An output optical fiber coupler 330 is used to couple the output terminals of the fiber optical paths 310 and 320 to combine the signals 301A and 302 into an output optical signal 303. An optical polarization-rotating element 318 is implemented in either one of the optical paths 310 and 320 to make the polarizations of the signals 301A and 320 orthogonal to each other at the output coupler 330. For example, a fiber polarization controller or a 90-degree polarization rotator may be used as the element 314 and placed in the optical path 310 between the optical dispersion element 314 and the output coupler 330. The polarization of the signal 301A is rotated by 90 degrees to produce a polarization-rotated signal 301B. The signals 301B and 320 is then combined at the coupler 330 to produce the output signal 303. An optical receiver 340 may be coupled to receive the signal 303.
The optical paths 310 and 320 are designed to have different optical path lengths so that the phase associated with the path length difference at the output coupler 330 is π/2 to satisfy the condition of (θg−θ0)=π/2. A variable optical delay element 322, such as a fiber loop with a fiber stretcher, may be placed in one optical path, e.g., 320, to adjust the phase difference (θg−θ0) under different operating conditions to maintain the condition of (θg−θ0)=π/2. In addition, the powers the optical signals 301B and 302 in the output signal 303 should be substantially equal. Hence, an optical attenuator 324, preferably adjustable, may be placed in at least one of the optical paths 310 and 310 to satisfy this condition.
One example of the tunable dispersion element 314 is a nonlinearly-chirped fiber Bragg grating (FBG). See, U.S. Pat. No. 5,982,963 to Feng et al. Referring to FIG. 4A, the nonlinearly-chirped Bragg grating 410 is a grating that can be formed along an optical waveguide, e.g., an optical fiber, and has a grating parameter nneff(z)Λ(z) that changes nonlinearly with the position z along the fiber optic axis, where nneff(z) is the effective index of refraction and Λ(z) is the period of the grating. The grating 410 has a long-wavelength end 411 and a short-wavelength end 412 where the grating parameter nneff(z)Λ(z) monotonically decreases from the end 411 to the end 412. In operation, this nonlinearly-chirped grating 410 may be used to receive an optical signal and to reflect light satisfying a Bragg condition of λ(z)=2nneff(z)Λ(z) and transmits light that fails the Bragg condition. Hence, different spectral components are reflected back at different positions in the grating to produce different group delays. A Bragg reflection band centered at a center wavelength λ0 can be generated and the bandwidth, ΔλFBG, of the grating is determined by the chirping range of the grating parameter nneff(z)Λ(z). Either end of grating may be used depending on the type of dispersion is needed.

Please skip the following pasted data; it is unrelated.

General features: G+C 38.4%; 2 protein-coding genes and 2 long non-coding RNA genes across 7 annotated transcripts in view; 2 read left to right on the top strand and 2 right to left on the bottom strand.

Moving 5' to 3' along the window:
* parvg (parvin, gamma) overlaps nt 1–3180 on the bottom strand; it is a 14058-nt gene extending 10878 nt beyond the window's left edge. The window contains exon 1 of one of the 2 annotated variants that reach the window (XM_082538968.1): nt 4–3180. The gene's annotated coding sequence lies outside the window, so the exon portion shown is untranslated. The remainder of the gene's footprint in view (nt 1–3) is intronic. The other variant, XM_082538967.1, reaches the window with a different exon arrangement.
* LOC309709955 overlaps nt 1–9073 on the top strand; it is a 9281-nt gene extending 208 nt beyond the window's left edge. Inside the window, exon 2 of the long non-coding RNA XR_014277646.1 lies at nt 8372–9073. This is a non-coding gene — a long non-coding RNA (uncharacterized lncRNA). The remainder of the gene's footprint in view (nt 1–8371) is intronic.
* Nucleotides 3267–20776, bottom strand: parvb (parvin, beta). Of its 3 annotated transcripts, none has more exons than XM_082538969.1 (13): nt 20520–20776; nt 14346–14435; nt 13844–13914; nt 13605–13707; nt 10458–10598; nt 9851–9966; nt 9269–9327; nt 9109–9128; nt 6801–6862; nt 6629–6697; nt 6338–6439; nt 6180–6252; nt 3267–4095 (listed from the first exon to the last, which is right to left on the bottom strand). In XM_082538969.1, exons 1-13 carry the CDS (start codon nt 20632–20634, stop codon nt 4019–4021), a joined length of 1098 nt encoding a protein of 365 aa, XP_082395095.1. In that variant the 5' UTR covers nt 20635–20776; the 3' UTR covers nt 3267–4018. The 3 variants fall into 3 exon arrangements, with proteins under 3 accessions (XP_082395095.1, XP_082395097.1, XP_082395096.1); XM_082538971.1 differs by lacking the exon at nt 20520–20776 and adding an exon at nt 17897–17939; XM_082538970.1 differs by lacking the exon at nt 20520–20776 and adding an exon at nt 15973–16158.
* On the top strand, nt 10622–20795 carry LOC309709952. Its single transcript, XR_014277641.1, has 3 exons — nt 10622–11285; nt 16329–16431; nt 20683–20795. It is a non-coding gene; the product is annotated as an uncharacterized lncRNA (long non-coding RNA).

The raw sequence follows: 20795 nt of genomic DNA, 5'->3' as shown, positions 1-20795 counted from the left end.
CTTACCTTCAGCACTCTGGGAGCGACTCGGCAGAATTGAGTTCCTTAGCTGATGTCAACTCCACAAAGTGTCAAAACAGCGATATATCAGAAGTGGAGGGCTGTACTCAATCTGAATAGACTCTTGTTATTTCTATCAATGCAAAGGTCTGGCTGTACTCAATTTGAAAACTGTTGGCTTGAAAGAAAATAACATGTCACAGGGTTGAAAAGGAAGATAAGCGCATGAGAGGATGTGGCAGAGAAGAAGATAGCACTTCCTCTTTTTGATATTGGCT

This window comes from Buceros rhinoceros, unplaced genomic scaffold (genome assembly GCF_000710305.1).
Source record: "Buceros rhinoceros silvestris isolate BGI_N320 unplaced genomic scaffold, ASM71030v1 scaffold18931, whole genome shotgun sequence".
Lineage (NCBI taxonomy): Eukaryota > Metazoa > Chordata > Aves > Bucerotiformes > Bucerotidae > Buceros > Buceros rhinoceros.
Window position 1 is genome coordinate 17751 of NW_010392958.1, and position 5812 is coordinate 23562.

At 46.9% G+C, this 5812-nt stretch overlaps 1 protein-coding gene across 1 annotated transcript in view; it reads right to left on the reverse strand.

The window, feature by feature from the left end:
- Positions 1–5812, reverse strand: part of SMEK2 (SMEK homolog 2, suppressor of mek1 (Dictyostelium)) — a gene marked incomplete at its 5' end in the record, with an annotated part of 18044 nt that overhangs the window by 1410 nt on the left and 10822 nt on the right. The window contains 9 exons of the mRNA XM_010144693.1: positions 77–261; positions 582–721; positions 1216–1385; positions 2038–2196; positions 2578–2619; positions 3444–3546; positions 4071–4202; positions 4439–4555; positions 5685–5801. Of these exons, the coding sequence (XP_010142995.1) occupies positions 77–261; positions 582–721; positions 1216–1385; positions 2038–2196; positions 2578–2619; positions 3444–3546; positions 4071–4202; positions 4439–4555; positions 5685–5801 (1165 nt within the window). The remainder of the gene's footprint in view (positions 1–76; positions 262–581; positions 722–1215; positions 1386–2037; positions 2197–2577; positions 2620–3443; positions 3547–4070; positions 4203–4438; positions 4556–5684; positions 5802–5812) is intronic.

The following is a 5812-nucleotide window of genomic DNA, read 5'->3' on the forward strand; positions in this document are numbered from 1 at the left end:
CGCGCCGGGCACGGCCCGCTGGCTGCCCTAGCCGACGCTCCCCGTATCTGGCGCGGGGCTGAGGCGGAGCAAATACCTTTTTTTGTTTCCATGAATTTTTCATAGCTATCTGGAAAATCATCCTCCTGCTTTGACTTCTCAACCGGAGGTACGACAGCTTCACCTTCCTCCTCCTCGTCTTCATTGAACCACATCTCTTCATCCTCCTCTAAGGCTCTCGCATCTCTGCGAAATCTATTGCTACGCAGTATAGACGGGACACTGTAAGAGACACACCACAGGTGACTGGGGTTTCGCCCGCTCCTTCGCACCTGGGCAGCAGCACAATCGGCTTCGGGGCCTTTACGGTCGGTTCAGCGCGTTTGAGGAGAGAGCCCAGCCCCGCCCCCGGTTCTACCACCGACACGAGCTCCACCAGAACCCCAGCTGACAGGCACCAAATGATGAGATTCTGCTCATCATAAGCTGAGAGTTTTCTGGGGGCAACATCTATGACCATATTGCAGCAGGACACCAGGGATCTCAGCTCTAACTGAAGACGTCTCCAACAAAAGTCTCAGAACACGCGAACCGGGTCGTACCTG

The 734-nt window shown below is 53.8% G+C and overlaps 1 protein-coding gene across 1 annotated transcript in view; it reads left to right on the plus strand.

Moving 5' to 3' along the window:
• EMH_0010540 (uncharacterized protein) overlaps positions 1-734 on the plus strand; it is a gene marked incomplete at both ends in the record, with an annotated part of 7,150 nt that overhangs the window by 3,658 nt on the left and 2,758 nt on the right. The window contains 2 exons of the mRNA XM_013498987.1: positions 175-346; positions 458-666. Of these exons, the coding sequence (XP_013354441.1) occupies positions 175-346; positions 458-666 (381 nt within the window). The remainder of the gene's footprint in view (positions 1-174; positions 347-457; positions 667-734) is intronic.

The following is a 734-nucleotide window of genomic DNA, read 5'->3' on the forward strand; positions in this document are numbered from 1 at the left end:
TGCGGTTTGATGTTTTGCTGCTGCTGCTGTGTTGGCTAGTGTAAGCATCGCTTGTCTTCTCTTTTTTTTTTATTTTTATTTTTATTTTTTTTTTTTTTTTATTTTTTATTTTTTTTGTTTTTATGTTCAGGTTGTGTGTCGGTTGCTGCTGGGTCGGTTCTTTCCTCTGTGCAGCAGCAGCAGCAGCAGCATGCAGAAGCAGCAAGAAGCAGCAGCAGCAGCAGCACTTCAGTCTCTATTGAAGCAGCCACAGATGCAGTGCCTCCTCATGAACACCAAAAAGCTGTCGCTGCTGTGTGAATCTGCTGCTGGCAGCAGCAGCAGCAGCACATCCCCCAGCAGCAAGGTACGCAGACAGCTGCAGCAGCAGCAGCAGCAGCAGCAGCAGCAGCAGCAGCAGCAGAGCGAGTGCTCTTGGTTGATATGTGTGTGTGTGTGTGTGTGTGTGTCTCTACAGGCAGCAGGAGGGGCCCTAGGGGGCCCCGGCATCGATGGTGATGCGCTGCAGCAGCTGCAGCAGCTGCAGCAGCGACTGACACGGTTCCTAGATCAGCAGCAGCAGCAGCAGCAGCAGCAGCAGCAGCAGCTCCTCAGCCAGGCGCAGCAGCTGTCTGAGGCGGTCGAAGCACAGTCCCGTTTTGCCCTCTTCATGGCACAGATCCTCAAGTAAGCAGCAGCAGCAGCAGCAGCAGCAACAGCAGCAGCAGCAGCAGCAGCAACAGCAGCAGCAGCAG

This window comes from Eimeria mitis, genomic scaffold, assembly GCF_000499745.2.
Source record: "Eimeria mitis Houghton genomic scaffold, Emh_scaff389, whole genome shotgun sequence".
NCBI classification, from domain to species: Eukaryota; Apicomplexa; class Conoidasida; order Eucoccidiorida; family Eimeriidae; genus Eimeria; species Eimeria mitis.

Notably, as shown in FIG. 4B, the relative group delays for different spectral components at different wavelengths are different and tunable in the nonlinearly-chirped fiber grating, that is, the grating dispersion is tunable by adjusting the grating parameter nneff(z)Λ(z). This is caused by the nonlinearity in the chirp of the grating parameter nneff(z)Λ(z). A grating control unit 420, which is part of the control unit 316 in FIG. 3, may be coupled to the grating 410 to change the grating parameter nneff(z)Λ(z) so as to shift the center wavelength λ0 of the Bragg reflection band and tune the dispersion. This grating control unit 420 may be a fiber stretcher to control the total length of the fiber grating to adjust Λ(z). Referring back to FIG. 3, an optical circulator 312 may be used to couple the tunable fiber grating 314 to the optical path 310 so that the signal 301 is directed to a receiving end of the grating 314 (either 411 or 412) and the reflected signal 301A is coupled into the optical path 310 towards the output coupler 330.